Brief trade deadline recap: Neal Huntington’s offseason pays dividends

Over the winter, Neal Huntington went out and signed a bunch of players that didn’t really overwhelm everyone. Bobby Crosby, Ryan Church, Octavio Dotel, Javier Lopez, and DJ Carrasco were all guys that had a chance to make the 2010 Pirates better without blocking prospects from playing, but didn’t offer much in the long-term.

Today, Huntington flipped all of those guys in three trades, bringing back various levels of return. For the relatively valueless Crosby and Church and middle reliever Carrasco, he picked up Chris Snyder, a catcher who should bridge the gap to Tony Sanchez without sending our pitcher into tremors every time a runner gets on base. For Lopez, who really only has value against left-handed hitters, he got Triple-A masher John Bowker who could be a decent platoon hitter if he’s ever given a chance at the big league level, and Joe Martinez who at the very least provides another arm for the front end of the bullpen or the back of the rotation, where the team needs arms right now.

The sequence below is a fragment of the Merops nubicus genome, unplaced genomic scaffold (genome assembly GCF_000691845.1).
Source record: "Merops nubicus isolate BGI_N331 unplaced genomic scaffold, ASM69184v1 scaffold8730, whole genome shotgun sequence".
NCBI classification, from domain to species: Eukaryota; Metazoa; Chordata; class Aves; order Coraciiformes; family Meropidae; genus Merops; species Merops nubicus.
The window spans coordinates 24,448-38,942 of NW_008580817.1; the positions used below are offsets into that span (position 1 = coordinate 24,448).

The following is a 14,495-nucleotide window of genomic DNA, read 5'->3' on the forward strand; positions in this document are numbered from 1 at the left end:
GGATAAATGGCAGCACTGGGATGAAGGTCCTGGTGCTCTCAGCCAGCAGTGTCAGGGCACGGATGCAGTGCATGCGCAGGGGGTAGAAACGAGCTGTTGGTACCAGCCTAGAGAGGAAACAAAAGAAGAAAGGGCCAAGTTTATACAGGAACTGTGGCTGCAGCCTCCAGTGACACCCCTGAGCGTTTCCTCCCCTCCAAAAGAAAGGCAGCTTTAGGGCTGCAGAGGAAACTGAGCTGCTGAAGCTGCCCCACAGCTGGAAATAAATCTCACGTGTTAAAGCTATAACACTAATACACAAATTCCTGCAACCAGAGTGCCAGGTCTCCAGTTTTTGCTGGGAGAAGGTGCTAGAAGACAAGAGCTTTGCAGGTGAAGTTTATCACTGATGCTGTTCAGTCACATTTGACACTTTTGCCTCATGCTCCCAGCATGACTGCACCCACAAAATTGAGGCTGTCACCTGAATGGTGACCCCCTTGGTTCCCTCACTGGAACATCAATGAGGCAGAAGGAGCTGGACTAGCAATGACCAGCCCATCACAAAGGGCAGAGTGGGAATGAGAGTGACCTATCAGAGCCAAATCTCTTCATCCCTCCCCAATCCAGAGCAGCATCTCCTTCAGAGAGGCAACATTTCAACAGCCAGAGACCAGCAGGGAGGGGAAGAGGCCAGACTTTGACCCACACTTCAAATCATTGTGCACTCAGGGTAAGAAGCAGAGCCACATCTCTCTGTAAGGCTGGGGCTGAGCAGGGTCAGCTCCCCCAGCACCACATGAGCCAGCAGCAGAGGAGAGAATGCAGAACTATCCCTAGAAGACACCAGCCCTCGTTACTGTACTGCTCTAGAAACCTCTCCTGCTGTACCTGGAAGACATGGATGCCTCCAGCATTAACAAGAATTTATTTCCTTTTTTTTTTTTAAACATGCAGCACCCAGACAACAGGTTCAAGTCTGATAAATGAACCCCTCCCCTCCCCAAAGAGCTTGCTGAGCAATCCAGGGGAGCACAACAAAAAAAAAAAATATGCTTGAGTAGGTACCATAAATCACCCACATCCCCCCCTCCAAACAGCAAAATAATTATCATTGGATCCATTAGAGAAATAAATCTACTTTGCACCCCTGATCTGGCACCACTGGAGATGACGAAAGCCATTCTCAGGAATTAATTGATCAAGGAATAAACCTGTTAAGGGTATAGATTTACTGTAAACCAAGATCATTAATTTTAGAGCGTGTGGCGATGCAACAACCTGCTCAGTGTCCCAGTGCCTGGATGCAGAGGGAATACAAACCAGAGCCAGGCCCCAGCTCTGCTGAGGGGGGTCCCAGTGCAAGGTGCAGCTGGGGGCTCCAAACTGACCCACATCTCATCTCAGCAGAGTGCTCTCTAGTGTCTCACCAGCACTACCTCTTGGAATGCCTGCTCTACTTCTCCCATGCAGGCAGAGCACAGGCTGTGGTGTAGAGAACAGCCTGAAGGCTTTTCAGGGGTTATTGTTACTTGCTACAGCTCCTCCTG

That all seems like swapping short-term help for short-term help (albiet more helpful help, given the guys that were traded), but the Octavio Dotel trade brings in a couple of players that could be much more useful to the future of the Pirates. James McDonald is a solid upper-middle rotation prospect who at the very least should be a very useful bullpen player. Andrew Lambo is a very young, raw player who’s had some struggles but who is still a good prospect. To pull those two in for a 36-year old reliever is a pretty impressive haul and it’s the sort of trade I’m still smarting from being on the other end of so many times in the past.

The bottom line is this: Every player traded by the Pirates today was signed by Neal Huntington as a free agent this off-season to provide help for the immediate future. Most of them (notable exceptions: Church and Crosby) did that, and when they did Huntington packed them up for players that could be of use to the Pirates in the future. That’s pretty good work for any general manager.

See all of the posts below this one for more detail on all of Saturday’s madness.

Pat Lackey

About Pat Lackey

In 2005, I started a WHYGAVS instead of working on organic chemistry homework. Many years later, I've written about baseball and the Pirates for a number of sites all across the internet, but WHYGAVS is still my home. I still haven't finished that O-Chem homework, though.